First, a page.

So I tapped out around the… third? dungeon I think (the Black Market) and just watched the cutscenes on YouTube, where I discovered the writing is not much better than the gameplay.

Greatest hits:

The plot itself reads like something scraped off the floor of a SyFy writers’ room. Something something sci-fi tech accesses other dimensions, somehow this is used to treat a sick girl’s illness, somehow this results in said girl becoming God. I can generously assume there was some version of the plot that made sense in the writers’ heads, but that did not make it onto the page in the slightest. Maki is sad she’s confined to a hospital bed, therefore she wants to destroy the entire world? Why??? What is the Deva System, why does Maki have a special connection to it, how is it treating her sickness? What does any of this have to do with Pandora’s Box? The plot point of bringing a fantasy object into the real world to use its powers was clever, but that was it.

There is one genuinely interesting twist that actually fits the stated themes: One of the player characters is eventually revealed to actually be a persona herself, the idealized version of who the person wants to be, and the villains are also personae of the same person, representing how she feels at her worst. This is immediately turned into a farce by the idealized persona having a mental breakdown over the revelation and insistently denying it’s even possible, even though that is the premise of the entire story and everyone has been manifesting Personae this entire time.

At least the female character designs weren’t super sexualized this time around, and by and large looked like actual schoolchildren; though as we all know, that won’t last long.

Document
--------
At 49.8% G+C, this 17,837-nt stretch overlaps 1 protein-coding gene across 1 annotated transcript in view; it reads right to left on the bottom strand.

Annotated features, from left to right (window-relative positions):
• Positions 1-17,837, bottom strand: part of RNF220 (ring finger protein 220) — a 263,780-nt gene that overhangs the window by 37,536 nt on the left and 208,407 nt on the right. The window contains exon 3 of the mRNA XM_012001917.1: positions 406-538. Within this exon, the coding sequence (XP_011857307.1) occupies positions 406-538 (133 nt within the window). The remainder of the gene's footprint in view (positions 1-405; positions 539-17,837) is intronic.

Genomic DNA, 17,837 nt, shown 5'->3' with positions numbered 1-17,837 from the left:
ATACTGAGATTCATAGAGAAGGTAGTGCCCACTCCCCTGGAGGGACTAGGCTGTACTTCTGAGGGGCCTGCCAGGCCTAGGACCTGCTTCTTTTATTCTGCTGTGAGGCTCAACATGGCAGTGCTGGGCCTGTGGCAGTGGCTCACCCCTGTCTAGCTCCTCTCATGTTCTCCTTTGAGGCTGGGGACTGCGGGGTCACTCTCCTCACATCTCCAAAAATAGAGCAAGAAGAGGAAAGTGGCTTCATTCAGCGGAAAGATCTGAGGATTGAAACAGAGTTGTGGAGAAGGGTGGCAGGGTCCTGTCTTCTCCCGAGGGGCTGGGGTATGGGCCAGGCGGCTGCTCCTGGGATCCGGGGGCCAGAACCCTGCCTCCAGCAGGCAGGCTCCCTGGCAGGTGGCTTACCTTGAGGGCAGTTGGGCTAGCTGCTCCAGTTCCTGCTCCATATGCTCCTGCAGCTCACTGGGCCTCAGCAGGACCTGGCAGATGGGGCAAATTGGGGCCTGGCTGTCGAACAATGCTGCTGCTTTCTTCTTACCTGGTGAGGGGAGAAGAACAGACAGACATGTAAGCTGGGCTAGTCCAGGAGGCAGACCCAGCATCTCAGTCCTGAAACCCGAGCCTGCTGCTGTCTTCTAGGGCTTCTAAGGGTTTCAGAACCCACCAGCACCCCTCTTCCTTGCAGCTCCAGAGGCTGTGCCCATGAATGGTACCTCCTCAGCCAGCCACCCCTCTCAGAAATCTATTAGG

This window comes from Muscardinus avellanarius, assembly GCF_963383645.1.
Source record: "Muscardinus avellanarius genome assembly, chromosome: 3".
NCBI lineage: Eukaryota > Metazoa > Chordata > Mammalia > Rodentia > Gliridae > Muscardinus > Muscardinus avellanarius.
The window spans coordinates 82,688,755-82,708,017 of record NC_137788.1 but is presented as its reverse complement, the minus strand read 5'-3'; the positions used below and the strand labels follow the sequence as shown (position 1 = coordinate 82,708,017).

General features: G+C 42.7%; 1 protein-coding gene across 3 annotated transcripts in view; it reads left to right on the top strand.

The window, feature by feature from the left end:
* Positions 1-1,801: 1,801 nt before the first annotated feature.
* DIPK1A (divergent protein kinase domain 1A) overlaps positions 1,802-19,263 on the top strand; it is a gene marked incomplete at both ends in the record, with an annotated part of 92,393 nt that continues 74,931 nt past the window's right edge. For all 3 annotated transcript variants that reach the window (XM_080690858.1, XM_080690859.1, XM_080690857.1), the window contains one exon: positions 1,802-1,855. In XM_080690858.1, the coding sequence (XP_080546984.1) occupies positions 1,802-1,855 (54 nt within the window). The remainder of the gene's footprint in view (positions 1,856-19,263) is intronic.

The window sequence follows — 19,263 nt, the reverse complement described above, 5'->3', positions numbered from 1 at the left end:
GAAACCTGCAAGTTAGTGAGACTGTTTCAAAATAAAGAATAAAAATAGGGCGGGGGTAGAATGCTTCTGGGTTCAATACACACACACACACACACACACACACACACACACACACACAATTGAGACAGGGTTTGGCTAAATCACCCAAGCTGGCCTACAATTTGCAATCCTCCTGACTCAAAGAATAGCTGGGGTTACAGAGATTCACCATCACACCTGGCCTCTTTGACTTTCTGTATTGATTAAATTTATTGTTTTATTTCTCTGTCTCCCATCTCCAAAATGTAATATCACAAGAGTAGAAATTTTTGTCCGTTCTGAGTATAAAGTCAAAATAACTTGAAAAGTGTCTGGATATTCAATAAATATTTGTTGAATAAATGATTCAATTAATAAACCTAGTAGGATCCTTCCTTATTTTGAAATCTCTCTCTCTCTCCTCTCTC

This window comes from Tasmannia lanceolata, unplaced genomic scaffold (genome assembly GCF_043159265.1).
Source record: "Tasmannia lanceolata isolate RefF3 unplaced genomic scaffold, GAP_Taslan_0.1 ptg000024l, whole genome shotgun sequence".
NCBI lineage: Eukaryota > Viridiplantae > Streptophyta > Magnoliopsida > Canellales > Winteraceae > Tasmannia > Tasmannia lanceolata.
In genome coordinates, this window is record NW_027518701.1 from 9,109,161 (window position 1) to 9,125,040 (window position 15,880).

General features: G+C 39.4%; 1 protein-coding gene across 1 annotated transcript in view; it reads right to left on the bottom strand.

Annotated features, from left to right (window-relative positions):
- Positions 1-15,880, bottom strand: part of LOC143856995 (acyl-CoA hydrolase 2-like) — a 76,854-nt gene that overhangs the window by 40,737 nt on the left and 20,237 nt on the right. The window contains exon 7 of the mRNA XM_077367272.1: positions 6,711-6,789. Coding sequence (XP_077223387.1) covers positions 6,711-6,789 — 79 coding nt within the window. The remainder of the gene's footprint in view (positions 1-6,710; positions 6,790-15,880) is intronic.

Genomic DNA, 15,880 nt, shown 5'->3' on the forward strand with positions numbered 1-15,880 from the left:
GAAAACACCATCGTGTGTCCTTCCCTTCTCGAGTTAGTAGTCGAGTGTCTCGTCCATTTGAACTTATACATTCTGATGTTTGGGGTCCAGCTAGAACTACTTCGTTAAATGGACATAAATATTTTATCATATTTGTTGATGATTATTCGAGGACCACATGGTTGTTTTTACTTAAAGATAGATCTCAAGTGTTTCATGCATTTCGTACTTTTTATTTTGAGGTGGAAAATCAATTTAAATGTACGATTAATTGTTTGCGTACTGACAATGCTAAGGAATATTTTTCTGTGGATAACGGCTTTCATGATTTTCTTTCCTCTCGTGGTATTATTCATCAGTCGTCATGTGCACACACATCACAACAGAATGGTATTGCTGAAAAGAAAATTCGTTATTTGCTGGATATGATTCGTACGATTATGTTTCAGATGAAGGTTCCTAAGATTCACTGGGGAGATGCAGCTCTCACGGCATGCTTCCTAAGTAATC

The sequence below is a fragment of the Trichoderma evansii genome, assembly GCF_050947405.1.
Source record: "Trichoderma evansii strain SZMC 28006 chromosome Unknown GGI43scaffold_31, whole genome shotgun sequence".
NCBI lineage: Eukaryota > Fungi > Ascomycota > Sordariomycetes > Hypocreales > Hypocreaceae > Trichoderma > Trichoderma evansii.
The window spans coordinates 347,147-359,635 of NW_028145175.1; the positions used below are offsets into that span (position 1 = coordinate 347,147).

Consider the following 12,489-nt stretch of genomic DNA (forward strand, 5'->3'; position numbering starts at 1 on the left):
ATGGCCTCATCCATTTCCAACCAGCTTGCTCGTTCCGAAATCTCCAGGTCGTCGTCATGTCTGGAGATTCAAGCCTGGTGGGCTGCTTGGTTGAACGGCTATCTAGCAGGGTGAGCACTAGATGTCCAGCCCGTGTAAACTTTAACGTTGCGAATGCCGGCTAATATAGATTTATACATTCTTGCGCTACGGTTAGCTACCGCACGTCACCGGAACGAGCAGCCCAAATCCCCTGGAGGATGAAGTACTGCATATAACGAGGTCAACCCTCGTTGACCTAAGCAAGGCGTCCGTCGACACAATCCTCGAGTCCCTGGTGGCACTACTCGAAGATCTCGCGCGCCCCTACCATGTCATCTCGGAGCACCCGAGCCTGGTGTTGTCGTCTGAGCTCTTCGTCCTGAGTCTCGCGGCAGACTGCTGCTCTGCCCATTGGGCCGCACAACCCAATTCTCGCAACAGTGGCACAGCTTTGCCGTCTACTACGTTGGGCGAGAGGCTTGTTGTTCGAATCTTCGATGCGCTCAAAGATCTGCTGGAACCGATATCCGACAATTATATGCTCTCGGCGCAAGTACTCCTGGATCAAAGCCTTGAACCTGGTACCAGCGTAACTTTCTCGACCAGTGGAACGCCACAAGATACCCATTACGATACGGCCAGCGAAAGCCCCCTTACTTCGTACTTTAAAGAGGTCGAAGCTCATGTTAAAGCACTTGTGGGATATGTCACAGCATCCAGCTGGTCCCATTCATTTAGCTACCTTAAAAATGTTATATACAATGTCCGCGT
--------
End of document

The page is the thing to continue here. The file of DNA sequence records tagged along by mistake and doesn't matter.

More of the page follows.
The boss theme is a banger, though.

11 Comments

  1. Anon-kun says:

    This review is just… I don’t even know where to start from.

    Sorry, but your understanding of the Persona system is fundamentally flawed.

    As you mention yourself in your review, Personas are masks. Think of the mask’s association with theater and playing a role, something which the series also comments on. Some roles can be played by multiple actors with different degrees of success, while others are created with one specific actor in mind so it’s impossible for anyone else to perform them, and some actors are completely incompatible with certain types of role.

    Anyone can perform the role of Ankou, but Reiji is by far the actor most suited to it. Maki and Yukino can perform the role well enough, while everyone else technically can but they’re bad at it. (Reiji has Best affinity with Ankou, Maki and Yukino are Good, and everyone else is Bad).

    The role of Susanoo is exclusive to Mark. It is intrinsically tied to his soul, tailor-made with Mark in mind, and no one else can perform it. No one can perform the role of *Mark’s* Susanoo other than Mark himself, but that doesn’t mean it’s impossible to perform the role of *a* Susanoo… but it’ll never be *Mark’s* Susanoo. This is why Initial and Ultimate Personas, which are intrinsically tied to a character and exclusive to them, all have unique designs. There have been three different people in the series with Susanoo as their unique Persona, all of them with *unique and different designs*.

    Another bit of important element of the series is the Carl Jung’s Collective Consciousness… or rather the series’ interpretation of it. As explained by Philemon himself, “humans are infused with divine love, and capable of demonic cruelty” which is why Personas take on the appearance and names of gods and demons and whatnot, even those the user is not familiar with since all minds are subconsciously connected. These are *not* the same as the real gods and demons, something that is explicitly pointed out in a sidequest in the second game and, again, Susanoo is not the only example of multiple characters having the same Persona but with an unique design for each. Or a Persona that was previously exclusive to a character reappearing in another game now with a different design… because *they’re not that character’s Persona*.

    I used roles and actors as a way to explain it, but think of character-exclusive Personas as representation of an aspect of a character’s unique soul, but the “interchangeable” Personas represent aspects that are common to different people, which is why they use the “generic” designs rather than unique.